Mom and daugh­ter launch into pre­ma­ture ring-shop­ping

The Washington Times Daily - - LIFE - ABI­GAIL VAN BUREN

DEAR ABBY: My boyfriend and I have been dat­ing for al­most eight months. We love each other and talk of­ten about mar­riage, fam­ily, etc.

The other night — just for fun — I looked on­line at rings and showed my mom a few I re­ally loved. She quickly dis­missed all of them, and started telling me how I need a big stone and that it needs to be ex­pen­sive. Then she went on­line and looked her­self and was telling me which ones I should be in­ter­ested in. Mom of­fered to take me to a jew­eler’s to find the “per­fect” ring.

She has al­ways been a heli­copter par­ent, but now, as my boyfriend and I are be­com­ing more se­ri­ous, she’s go­ing into warp drive. How can I tell her gen­tly to butt out? Also, what’s your ad­vice on the ring sit­u­a­tion? — DAUGH­TER OF A HELI­COPTER MOM

DEAR DAUGH­TER: You and your mother are both jump­ing the gun. “Talk­ing of­ten of mar­riage, fam­ily, etc.” is not an en­gage­ment. If you al­low your mother to in­volve her­self in this, I pre­dict you will never get en­gaged be­cause your boyfriend — if he’s smart — will run for the hills. When and if you do de­cide to tie the knot, the two of you should go to a jew­eler to­gether and se­lect some­thing he can af­ford and you will en­joy wear­ing. Pe­riod.

DEAR ABBY: I’m a young woman in my 20s. I have been blessed with a lov­ing fam­ily, lots of op­por­tu­ni­ties and peo­ple who care about me. My prob­lem is, I don’t feel wor­thy of any of it. A lot of the time when I’m around peo­ple, I feel like I’m on the out­side look­ing in. When I join groups and lis­ten, I feel like I’m eaves­drop­ping. When I try to pitch in, I feel like I’m an­noy­ing ev­ery­one. I try to be like peo­ple who other peo­ple like, but I feel I fall far short of the mark.

I wish I could change and be less ir­ri­tat­ing and more in­ter­est­ing, but I don’t know how to change my per­son­al­ity, or even if I could. I’m just tired of not feel­ing wor­thy enough. I know this feel­ing isn’t ra­tio­nal, but it’s here to stay, ap­par­ently. What should I do? — UNWORTHY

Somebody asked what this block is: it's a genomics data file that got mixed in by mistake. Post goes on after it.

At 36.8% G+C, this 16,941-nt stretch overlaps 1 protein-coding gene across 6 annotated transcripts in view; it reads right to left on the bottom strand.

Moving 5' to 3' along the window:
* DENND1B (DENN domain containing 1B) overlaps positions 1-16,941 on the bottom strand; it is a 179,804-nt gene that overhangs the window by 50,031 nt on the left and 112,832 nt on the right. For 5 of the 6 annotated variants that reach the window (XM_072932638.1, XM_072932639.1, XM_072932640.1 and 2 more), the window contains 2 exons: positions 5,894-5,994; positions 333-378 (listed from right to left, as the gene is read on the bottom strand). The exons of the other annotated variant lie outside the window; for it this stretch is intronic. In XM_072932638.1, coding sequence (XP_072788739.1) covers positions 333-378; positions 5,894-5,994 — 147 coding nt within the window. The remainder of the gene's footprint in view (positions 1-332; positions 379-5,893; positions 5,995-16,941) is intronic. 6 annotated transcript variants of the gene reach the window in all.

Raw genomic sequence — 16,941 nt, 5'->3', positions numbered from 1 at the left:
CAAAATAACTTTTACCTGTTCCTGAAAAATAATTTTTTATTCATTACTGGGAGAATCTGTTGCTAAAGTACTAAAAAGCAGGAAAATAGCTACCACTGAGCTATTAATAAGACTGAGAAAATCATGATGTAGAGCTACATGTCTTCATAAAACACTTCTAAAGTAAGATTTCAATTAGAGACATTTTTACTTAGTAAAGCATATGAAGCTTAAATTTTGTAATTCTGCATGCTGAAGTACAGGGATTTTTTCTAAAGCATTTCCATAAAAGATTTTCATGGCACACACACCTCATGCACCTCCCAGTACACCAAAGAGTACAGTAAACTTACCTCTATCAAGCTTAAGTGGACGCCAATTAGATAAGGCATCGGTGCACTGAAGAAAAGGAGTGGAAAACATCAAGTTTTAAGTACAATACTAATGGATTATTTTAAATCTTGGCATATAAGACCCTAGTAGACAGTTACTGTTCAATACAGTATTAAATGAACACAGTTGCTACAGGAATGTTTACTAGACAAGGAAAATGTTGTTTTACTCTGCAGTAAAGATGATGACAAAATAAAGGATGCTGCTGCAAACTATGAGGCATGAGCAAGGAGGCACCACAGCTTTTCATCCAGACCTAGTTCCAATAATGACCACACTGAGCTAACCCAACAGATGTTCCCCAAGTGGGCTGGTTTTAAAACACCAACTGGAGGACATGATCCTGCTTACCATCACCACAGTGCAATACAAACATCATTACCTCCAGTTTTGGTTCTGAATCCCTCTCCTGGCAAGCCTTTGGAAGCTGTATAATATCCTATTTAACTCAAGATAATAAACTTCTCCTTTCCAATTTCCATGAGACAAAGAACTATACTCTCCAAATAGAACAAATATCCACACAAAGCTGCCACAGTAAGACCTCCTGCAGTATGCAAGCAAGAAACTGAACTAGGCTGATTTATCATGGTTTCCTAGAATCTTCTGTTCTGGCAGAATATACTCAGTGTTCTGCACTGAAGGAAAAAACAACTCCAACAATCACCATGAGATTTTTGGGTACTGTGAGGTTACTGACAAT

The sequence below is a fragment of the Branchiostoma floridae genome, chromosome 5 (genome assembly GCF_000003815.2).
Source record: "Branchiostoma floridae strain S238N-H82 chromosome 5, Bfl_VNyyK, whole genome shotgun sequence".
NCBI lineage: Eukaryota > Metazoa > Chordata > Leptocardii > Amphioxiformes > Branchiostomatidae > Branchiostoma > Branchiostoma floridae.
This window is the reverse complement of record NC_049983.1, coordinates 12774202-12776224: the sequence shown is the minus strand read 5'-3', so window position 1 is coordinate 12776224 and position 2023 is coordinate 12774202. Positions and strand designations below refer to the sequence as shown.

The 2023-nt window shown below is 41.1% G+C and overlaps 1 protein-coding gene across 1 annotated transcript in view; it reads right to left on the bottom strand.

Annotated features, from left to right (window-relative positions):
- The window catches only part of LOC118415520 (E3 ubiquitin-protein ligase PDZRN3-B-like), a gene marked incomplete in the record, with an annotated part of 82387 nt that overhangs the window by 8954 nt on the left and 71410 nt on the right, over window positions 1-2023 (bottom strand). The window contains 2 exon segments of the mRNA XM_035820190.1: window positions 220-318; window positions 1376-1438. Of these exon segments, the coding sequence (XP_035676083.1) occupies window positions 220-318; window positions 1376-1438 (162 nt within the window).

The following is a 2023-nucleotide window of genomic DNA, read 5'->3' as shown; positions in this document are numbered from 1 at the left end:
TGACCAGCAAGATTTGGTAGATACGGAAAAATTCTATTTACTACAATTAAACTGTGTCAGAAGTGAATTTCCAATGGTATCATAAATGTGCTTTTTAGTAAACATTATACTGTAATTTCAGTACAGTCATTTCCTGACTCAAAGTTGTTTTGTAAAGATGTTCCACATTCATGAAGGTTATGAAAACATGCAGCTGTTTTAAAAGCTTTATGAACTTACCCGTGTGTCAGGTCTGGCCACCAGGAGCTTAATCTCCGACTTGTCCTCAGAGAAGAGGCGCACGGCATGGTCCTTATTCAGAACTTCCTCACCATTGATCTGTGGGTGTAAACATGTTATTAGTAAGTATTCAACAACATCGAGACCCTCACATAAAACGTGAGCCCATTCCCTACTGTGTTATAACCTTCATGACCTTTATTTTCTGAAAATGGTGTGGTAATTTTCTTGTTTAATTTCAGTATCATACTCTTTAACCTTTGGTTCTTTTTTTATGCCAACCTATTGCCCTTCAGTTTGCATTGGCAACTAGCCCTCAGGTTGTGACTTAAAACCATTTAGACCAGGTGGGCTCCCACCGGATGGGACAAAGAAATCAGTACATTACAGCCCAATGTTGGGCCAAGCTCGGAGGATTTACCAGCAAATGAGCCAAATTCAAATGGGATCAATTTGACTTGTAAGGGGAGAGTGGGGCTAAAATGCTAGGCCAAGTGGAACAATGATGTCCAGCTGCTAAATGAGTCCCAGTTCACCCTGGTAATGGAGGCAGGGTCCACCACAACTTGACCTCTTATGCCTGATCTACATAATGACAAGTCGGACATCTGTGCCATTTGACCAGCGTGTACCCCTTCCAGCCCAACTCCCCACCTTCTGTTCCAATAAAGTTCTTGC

DEAR UNWORTHY: There is noth­ing so de­feat­ing to so­cial suc­cess than low self-es­teem — feel­ing un­de­serv­ing and not good enough. The first thing you should do is stop try­ing to change your­self to please oth­ers be­cause it doesn’t work. Then try to pin­point where these feel­ings of un­wor­thi­ness orig­i­nated. If you can’t man­age it on your own — many peo­ple can’t — make an ap­point­ment to dis­cuss it with a li­censed men­tal health pro­fes­sional. You de­serve to feel good about your­self and what you con­trib­ute.

DEAR ABBY: Years ago, it was con­sid­ered im­proper to send a hol­i­day card to a friend or fam­ily mem­ber who ex­pe­ri­enced the loss of a child or spouse dur­ing the year.

What is cor­rect to­day? And what about an in­vi­ta­tion to a party? — CARE­FUL IN CAL­I­FOR­NIA

DEAR CARE­FUL: If there was a “rule” that peo­ple who have suf­fered a loss should not re­ceive a hol­i­day card, I have never heard of it. One would think that those who are griev­ing would ap­pre­ci­ate know­ing they were be­ing re­mem­bered.

As to invit­ing the per­son to a party — not ev­ery­one grieves in the same way or for the same length of time. Un­less re­li­gious cus­tom pre­vents it, if you think the friend or rel­a­tive might en­joy the event, by all means ex­tend an in­vi­ta­tion. The in­vi­tee can al­ways refuse if it’s too soon.

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